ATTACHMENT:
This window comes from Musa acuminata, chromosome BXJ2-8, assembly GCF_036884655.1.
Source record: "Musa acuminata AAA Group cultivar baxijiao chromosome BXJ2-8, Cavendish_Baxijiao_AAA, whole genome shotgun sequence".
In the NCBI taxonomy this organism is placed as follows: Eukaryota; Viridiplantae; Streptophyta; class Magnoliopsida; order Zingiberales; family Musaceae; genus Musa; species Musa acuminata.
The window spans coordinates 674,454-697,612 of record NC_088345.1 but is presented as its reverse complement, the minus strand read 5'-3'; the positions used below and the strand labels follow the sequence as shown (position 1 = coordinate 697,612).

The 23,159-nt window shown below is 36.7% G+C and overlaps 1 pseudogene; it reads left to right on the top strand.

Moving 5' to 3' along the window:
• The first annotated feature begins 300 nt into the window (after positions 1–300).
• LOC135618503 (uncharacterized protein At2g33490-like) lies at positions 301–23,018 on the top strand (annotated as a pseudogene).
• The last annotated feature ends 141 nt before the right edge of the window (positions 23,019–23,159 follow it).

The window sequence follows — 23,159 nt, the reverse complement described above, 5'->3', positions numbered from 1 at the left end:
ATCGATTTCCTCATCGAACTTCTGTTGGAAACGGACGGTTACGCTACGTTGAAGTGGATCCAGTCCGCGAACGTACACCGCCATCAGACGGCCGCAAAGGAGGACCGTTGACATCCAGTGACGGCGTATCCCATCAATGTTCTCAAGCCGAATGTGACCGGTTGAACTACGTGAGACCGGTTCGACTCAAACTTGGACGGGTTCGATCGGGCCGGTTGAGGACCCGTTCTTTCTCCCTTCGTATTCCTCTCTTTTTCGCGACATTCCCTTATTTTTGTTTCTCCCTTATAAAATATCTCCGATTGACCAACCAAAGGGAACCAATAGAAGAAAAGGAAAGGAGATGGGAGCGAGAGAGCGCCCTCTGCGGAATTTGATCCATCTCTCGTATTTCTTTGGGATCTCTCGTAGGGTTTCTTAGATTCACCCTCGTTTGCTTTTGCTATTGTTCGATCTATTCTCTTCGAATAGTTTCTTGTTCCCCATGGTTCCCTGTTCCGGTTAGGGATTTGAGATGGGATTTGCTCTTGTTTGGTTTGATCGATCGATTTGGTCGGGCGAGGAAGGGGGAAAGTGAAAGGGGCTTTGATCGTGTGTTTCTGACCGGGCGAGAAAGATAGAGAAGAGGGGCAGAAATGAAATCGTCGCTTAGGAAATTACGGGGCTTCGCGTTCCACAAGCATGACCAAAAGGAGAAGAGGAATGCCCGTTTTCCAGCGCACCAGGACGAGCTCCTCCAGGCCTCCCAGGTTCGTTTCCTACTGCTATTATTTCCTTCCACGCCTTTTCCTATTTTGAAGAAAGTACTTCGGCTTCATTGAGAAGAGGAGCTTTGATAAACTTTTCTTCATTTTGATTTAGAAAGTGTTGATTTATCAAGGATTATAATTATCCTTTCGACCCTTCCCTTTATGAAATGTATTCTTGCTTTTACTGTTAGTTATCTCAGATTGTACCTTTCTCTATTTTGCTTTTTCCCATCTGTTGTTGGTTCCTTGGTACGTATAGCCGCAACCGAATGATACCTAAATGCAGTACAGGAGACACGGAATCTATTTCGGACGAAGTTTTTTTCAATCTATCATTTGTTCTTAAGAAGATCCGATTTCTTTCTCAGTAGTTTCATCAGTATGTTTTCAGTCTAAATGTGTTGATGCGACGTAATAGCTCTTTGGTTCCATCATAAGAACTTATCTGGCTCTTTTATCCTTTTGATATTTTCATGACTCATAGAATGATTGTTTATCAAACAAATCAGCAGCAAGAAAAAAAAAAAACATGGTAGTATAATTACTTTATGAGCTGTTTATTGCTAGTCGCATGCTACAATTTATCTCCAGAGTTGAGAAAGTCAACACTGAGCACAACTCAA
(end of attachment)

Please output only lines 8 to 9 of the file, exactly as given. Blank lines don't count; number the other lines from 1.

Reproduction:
• LOC135618503 (uncharacterized protein At2g33490-like) lies at positions 301–23,018 on the top strand (annotated as a pseudogene).
• The last annotated feature ends 141 nt before the right edge of the window (positions 23,019–23,159 follow it).